Big Government Is Not the Answer

Power to the people, not the feds.


The most interesting poll results I've read lately: “In terms of being a good citizen, 67 percent of voters believe it is more important to do volunteer work for church and community organizations than it is to get involved in politics and political campaigns. Only 16 percent disagree and put political involvement first,” according to a report today from Rasmussen polling

I'd be willing to bet that the 16 percent lives and works in Washington, D.C. 

Most Americans, unlike our elected leaders in Washington, know that government isn't going to solve our problems, and that more and bigger government isn't going to solve them faster. In fact, it's the opposite. We'll solve more problems if government can get out of the way of good people on the ground who are making a difference.

[See a collection of political cartoons on the Democratic Party.]

There isn't a problem in America that isn't being solved somewhere, my old boss President George H.W. Bush used to say. He was right. In every city and town in this country, ordinary citizens who know what is best in their communities are helping turn around neighborhoods and rebuild lives. And unlike most of Washington, they don't think that the government knows best.  They know that top-down solutions rarely work.

They also know that people in community service organizations, faith-based groups, businesses, and neighborhoods have the smarts, the know-how and the compassion to find solutions to our nation's biggest challenges. They do it every day. According to the Bureau of Labor Statistics, at least 64 million people volunteered last year; a majority of Americans assisted their neighbors in some way.

[See a collection of political cartoons on the economy.]

In that same Rasmussen poll were a few more gems that would go a long way toward solving a few problems:

  1. Two out of three voters believe that Americans should have the right to select their own Social Security retirement age, an idea I've never heard discussed in Washington.  Those who opt to retire early would pay more in taxes; later retirees would pay less.  Sounds like a great idea to me. hLet people decide what's best for themselves.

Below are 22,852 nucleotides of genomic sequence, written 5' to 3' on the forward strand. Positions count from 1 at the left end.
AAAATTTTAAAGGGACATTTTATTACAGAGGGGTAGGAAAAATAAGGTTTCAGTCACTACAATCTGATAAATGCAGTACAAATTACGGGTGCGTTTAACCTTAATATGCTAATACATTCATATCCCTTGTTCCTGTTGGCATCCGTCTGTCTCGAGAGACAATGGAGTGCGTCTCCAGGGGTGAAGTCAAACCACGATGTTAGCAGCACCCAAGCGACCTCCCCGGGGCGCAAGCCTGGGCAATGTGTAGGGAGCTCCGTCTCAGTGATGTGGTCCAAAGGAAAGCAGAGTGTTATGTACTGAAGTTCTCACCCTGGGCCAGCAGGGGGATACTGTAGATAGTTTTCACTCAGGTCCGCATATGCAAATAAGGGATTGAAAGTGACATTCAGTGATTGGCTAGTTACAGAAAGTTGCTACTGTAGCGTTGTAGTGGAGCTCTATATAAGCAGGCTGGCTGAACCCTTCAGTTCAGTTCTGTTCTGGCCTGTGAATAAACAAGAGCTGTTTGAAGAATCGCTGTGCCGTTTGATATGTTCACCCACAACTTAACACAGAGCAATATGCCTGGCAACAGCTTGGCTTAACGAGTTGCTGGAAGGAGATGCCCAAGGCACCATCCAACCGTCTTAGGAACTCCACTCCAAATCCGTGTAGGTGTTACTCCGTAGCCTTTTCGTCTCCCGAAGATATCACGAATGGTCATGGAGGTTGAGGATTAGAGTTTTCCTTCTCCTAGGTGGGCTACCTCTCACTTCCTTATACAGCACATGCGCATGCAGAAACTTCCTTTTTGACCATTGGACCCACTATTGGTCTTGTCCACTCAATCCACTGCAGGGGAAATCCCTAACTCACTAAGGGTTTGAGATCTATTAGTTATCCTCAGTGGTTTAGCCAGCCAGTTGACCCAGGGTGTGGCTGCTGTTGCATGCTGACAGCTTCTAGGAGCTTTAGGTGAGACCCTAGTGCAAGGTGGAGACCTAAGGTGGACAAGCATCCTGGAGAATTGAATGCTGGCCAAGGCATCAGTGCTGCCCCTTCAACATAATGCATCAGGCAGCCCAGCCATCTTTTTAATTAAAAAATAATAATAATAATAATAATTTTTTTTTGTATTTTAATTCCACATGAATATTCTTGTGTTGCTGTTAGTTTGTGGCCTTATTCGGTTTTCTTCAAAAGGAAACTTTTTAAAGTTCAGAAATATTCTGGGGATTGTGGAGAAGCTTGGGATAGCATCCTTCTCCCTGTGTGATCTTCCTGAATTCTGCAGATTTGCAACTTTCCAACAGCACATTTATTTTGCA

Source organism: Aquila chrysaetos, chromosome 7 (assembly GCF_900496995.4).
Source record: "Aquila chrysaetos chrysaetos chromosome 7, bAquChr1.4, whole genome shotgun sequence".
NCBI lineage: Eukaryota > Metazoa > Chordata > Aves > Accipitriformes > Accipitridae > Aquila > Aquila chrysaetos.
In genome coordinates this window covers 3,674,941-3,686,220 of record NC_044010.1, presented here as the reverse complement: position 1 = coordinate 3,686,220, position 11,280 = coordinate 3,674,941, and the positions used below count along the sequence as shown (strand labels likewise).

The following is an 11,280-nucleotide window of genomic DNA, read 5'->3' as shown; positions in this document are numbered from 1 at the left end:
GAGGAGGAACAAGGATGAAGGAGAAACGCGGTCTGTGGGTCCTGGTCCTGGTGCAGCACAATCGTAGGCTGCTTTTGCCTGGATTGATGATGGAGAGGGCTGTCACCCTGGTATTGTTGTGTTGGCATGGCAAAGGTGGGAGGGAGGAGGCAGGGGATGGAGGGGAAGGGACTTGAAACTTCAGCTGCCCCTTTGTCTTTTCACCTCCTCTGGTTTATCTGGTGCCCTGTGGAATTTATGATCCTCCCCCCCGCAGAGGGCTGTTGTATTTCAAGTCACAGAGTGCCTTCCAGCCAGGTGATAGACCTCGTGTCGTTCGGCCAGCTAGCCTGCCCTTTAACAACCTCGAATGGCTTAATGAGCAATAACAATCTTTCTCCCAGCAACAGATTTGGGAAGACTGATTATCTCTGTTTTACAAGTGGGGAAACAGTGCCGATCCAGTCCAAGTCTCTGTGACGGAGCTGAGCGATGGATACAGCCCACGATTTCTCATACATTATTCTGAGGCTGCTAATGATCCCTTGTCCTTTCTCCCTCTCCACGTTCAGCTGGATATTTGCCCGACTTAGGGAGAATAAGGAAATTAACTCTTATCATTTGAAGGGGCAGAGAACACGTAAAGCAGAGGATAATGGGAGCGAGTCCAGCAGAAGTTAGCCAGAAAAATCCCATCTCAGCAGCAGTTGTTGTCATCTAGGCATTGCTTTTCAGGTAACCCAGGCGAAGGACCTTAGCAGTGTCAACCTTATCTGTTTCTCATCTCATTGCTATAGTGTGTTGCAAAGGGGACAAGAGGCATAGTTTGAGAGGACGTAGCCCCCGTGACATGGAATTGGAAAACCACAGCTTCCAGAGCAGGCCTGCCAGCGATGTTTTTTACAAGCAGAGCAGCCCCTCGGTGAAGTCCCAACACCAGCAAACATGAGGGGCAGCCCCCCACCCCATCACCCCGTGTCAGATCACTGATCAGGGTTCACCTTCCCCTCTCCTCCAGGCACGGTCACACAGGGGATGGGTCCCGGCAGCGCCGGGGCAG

2. Three out of four voters believe Americans should have a choice between more expensive, comprehensive health insurance and lower cost plans that cover only major medical expenses.  They don't want the government making the decision for them, and I don't blame them.  Different families need different plans.
  3. Nearly seven in 10 believe that parents should have a choice between a regular school calendar and year-round schools, even though a majority doesn't think year-round schools are a good idea. The important thing is they want parents to have the choice; I suspect year-round schools would really be helpful to families in which both parents work full-time and might be a good idea academically for some kids. Again, giving parents the choice is not an idea I've heard discussed in Washington – and it should be.
  4. These are not top-down ideas. They give less, not more, power to the government. Any one of them would give families the flexibility and choice to do what's best for themselves. Policies like these allow people at the grassroots level to solve problems in their own lives – finding more flexible health coverage, retiring when one wants to, taking pressure off of working families – because they're based on the idea that citizens, not the political class, know best. Unfortunately, with the current crowd in charge in D.C., that's not a very popular notion these days.

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